Albion diver Jake Burris broke Ron Face’s 1989 11-dive record for the 1-meter board on Jan. 12. Face, a Marshall resident, was expecting the record to be broken by the senior from Chelsea, Michigan. Although Face was not at the meet where Jake Burris broke his record, Face said “I was legitimately happy.”
Face (‘89) set the 11-dive record of 564.15 points at an away meet at Hillsdale College. During his Albion diving career, Face broke all four diving school records. But the record he set for 11 dives on the 1-meter board in 1989, as he puts it, “was going to last forever at a Division III school.”
“Numerous divers have come to Albion in the last 15 years, and they all took turns breaking [records], but I had the one that was laughably high,” said Face. “Even my high school girl who I coached — she was a high school national champion, four time state champion (she was better than me) — she would look at that record and kind of laugh at it and go, ‘How did you ever?’”
After graduating from Albion, Face coached diving at Albion High School for 23 years.
Current Albion College assistant swim coach MaryAnn Egnatuk was instrumental in Face’s diving and coaching career. She also helped him receive recognition in the Albion College Athletic Hall of Fame.
Face even coached against current Albion dive coach Eric Burris, Jake Burris’ father. Eric now plays a prime role in Jake’s diving career.
“It definitely gets frustrating,” said Jake Burris about his father’s role, “but I think it’s more fun than anything so it’s a weird dynamic but he’s been my coach my whole life so why not finish my career with him.”
In his time coaching against Eric, Face and Eric became friends, allowing him the opportunity to get to know Jake.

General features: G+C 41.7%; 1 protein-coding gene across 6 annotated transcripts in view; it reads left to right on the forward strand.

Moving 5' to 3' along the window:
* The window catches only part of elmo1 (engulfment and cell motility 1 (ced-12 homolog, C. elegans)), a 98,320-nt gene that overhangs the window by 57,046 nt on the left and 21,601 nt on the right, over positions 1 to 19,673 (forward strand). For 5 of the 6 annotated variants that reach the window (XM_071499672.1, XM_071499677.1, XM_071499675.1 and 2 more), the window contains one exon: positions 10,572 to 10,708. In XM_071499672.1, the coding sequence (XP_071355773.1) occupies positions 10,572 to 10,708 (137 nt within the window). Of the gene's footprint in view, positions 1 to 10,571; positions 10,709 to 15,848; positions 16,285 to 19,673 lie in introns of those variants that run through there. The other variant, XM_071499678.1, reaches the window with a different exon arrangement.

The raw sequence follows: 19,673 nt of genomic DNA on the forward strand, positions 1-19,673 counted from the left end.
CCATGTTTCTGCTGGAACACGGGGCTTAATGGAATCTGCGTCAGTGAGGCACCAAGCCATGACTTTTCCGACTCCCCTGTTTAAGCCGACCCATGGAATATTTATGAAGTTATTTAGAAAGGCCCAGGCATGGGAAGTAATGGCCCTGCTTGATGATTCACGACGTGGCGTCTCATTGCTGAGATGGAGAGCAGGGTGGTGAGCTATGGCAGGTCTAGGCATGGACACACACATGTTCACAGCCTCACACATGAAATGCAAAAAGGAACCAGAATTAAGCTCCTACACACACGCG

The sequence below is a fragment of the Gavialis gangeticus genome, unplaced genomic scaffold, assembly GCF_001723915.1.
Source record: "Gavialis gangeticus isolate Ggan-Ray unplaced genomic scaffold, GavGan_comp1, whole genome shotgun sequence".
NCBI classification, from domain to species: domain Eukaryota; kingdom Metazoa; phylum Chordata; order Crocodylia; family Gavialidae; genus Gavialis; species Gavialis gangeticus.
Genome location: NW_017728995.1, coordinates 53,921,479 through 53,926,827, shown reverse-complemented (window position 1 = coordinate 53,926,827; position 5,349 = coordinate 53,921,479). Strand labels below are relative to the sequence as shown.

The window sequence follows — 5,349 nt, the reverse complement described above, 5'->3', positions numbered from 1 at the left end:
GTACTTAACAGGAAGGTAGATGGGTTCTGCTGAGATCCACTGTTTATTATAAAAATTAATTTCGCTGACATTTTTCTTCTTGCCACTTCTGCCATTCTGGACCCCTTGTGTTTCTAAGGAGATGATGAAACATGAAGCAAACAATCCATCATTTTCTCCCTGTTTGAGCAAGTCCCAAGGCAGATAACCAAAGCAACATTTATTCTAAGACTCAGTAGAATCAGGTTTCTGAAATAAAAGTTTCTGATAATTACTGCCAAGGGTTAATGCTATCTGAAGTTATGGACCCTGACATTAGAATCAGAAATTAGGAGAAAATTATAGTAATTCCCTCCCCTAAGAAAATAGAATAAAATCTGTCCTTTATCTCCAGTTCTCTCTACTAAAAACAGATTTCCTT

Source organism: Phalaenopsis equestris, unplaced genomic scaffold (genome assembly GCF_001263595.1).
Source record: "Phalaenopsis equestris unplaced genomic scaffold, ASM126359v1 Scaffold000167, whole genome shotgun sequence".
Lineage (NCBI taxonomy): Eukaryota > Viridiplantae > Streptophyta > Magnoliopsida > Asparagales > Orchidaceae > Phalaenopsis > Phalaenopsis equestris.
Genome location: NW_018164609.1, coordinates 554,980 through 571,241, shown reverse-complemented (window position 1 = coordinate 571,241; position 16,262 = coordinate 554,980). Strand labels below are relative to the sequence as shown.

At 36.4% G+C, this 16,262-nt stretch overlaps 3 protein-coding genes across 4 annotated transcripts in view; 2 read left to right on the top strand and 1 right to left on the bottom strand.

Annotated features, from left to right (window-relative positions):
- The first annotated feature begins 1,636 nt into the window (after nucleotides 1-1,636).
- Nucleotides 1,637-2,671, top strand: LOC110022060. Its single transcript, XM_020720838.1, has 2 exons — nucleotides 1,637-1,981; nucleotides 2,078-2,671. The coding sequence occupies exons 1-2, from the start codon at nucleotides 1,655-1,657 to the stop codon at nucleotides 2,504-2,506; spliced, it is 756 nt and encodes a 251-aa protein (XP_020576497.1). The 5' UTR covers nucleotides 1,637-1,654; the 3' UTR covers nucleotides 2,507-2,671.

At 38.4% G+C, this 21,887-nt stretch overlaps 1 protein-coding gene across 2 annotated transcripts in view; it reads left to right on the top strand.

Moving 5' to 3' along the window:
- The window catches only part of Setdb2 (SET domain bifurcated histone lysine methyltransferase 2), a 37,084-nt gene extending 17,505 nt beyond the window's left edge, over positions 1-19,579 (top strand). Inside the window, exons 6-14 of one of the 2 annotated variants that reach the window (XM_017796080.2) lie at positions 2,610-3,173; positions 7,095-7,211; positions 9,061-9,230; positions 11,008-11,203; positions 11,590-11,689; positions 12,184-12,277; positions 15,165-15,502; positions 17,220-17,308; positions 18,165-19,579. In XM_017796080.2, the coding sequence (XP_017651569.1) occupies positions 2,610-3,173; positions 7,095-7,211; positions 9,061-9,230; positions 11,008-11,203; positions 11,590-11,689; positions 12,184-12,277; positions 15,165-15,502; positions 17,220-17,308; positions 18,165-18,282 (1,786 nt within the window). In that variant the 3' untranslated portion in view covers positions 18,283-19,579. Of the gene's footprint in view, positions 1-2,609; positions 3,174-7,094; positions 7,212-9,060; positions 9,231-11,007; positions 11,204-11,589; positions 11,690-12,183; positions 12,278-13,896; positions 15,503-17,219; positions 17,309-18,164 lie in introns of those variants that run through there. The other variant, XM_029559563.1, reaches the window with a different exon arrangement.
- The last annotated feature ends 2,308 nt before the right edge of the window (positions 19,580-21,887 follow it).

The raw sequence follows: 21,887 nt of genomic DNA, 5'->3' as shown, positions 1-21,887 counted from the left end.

“There was a time in my first 10 years I even coached some kids that could have broken my record,” said Face, “Who better than Jake to break the record?” It requires a diver to vigorously practice technicality for greater performance.
Diving requires an expertise on the approach, form and splash of the dive. The dives range in directions: forwards, reverses, backwards, twisters and inwards. The form of the dive could be in straight, pike or tuck depending on the flexibility and technique of the diver. A judge rates the diver on a scale from one to ten, with one being low and ten being perfection.
During a swim meet, the pool deck should be silent during the diving section of the meet, allowing divers to concentrate on performing their technical event.
“When I dive, I don’t really think about anything. I just try to have fun. I really focus down on 1-meter,” said Burris. “When you get in your head and over[-try] to do things, it’s just going to get downhill from there. So trying to keep that calm headedness to get where I want to be.”
Burris had multiple options to continue his diving career, including Division I schools. However, he gladly committed to Albion College.
“I chose Albion because I came on a recruiting trip,” said Burris. “Coach Jake Taylor promised a couple championships when I was here. Being a senior in high school, thinking about championships, that’s all you want to do.”
Burris entered Albion College with the Michigan High School Athletic Association Division II state champion Henry Swett. There was hope that either diver would break the record.
“I wouldn’t say there was pressure to break it, like in the back of my head it [was] nice to break that record to have majority of the records,” said Burris.
“Last year my back was pretty screwed up but good training over the summer helped me overcome that, where I could put myself in the best position to break that record this year,” said Burris.
Jake Burris’ stellar performance gave him the opportunity to compete at the NCAA Division III national meet for the fourth time, in Greensboro, North Carolina. He placed fifth for the 1-meter competition with a score of 480.75 and seventh in the 3-meter competition with a score of 516.75. He finishes the competitive meet with two All-American titles.
Burris also finished as the MIAA Men’s Most Valuable Diver for the fourth time and MIAA 1-meter champion and 3-meter runner-up during the 2018-2019 year season.